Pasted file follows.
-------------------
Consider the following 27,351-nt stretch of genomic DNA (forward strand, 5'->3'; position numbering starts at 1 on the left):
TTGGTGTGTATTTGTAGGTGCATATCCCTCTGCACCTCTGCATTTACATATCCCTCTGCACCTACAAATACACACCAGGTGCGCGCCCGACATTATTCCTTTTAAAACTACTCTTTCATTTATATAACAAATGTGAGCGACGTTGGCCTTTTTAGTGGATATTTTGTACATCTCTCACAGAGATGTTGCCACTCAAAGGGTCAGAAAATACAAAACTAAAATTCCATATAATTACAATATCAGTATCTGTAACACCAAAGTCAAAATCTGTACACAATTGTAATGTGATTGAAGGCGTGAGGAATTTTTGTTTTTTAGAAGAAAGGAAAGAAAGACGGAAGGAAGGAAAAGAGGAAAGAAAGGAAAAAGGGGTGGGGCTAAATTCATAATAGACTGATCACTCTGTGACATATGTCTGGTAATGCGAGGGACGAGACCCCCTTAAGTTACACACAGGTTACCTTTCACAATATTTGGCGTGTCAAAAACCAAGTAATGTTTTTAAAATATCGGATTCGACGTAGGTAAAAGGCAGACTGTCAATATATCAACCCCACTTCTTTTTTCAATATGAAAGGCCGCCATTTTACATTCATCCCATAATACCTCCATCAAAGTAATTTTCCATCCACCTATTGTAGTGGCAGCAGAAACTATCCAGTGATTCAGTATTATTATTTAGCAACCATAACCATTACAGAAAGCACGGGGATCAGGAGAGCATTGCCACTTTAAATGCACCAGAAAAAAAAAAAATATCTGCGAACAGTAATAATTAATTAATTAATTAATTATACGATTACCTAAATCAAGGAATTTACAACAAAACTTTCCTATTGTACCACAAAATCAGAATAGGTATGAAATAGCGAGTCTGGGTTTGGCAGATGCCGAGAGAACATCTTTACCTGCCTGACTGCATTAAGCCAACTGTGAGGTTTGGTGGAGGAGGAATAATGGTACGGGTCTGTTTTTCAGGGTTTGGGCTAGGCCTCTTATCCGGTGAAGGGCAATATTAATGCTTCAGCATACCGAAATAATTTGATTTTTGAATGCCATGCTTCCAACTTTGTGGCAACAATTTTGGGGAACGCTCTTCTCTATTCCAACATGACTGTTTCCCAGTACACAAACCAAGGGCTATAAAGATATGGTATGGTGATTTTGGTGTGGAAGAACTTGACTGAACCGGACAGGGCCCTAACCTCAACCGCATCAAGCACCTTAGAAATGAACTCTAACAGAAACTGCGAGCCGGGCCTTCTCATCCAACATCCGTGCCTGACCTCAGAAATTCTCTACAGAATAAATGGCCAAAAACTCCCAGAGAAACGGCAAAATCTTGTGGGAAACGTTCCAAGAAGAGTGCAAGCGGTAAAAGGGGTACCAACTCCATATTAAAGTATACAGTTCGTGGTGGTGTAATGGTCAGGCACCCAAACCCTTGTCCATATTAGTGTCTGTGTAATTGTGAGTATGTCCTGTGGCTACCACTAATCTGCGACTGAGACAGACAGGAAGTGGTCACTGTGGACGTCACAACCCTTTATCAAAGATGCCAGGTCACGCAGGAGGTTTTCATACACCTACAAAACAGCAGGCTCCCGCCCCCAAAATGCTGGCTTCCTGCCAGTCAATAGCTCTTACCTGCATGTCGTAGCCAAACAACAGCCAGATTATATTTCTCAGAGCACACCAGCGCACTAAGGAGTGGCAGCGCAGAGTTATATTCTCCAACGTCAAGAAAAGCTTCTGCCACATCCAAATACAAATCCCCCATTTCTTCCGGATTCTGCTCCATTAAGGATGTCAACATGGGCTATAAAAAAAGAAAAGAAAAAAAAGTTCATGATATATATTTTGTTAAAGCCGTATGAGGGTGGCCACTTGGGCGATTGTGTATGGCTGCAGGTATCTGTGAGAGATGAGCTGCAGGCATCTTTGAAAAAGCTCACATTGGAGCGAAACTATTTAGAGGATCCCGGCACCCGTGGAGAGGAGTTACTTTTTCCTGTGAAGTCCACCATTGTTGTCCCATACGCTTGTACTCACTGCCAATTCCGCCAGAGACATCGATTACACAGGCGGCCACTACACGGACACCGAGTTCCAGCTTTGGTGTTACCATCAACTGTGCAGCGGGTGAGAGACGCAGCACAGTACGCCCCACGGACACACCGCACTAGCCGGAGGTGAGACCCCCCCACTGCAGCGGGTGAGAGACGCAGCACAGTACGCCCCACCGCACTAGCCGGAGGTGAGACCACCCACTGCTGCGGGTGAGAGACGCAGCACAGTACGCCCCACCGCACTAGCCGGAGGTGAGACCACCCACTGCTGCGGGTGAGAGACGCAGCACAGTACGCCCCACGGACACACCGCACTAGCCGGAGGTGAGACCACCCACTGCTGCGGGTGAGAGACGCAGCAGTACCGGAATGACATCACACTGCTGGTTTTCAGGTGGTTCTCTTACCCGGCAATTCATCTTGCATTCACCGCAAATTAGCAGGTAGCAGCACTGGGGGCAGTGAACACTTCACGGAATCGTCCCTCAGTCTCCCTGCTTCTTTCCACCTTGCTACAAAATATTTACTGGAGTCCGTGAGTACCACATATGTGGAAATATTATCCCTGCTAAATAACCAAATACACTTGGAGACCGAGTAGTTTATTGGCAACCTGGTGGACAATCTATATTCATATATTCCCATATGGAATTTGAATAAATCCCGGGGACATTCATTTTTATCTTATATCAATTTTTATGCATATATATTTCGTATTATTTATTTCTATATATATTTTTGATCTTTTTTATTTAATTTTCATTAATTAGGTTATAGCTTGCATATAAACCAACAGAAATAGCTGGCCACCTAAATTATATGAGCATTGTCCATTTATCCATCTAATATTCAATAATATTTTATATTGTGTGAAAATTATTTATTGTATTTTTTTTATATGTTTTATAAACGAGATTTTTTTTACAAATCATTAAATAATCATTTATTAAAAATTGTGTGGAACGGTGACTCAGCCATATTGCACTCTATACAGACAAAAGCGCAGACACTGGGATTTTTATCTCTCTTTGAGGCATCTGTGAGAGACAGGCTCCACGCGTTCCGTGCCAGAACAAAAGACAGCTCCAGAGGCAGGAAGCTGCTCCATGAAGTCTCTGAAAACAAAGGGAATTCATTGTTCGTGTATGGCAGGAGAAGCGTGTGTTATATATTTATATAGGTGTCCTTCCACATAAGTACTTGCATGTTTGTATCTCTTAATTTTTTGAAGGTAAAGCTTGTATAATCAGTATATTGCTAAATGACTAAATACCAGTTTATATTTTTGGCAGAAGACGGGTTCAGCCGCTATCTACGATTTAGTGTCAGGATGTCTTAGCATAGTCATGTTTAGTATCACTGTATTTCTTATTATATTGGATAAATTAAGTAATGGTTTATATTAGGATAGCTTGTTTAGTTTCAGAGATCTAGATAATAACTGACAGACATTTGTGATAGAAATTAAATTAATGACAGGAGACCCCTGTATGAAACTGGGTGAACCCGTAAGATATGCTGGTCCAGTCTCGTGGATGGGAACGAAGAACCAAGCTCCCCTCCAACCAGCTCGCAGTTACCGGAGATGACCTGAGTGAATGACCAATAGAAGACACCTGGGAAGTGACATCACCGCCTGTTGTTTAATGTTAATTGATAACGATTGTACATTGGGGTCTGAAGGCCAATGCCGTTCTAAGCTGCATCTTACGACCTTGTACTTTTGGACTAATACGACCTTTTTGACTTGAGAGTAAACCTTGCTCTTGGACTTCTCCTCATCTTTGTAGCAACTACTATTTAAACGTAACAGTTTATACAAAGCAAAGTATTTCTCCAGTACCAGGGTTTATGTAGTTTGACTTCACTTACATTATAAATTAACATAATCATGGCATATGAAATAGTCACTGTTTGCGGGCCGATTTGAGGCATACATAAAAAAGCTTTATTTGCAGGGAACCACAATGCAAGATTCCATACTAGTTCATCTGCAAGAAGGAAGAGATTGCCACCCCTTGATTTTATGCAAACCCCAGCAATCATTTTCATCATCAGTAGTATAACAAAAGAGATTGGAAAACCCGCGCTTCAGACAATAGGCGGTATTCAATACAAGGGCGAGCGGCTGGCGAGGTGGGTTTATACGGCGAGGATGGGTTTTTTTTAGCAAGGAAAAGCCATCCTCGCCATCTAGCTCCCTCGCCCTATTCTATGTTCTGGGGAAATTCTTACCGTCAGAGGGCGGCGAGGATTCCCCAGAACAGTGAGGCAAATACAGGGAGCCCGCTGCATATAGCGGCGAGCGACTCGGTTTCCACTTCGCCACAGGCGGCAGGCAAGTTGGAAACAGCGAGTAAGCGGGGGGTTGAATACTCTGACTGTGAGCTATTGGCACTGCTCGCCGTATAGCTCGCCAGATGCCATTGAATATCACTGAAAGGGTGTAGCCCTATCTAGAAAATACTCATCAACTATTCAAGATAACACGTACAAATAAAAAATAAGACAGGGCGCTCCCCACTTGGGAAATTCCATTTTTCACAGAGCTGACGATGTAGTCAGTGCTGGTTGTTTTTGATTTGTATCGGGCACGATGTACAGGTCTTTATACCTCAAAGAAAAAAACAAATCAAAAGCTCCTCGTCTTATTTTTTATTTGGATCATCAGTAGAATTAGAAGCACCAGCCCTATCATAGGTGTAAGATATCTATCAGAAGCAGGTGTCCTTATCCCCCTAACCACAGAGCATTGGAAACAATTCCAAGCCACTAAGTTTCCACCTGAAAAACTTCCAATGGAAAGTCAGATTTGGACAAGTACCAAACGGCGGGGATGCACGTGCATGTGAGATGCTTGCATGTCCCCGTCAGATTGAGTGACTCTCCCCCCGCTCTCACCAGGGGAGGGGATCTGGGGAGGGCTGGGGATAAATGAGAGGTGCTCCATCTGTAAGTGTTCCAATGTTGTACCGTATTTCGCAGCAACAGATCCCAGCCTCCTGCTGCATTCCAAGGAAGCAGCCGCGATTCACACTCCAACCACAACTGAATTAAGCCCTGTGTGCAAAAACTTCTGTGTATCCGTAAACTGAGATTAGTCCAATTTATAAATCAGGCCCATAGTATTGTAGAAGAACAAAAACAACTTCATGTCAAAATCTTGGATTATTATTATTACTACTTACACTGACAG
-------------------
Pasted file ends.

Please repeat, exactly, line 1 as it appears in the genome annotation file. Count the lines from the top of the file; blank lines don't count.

Consider the following 27,351-nt stretch of genomic DNA (forward strand, 5'->3'; position numbering starts at 1 on the left):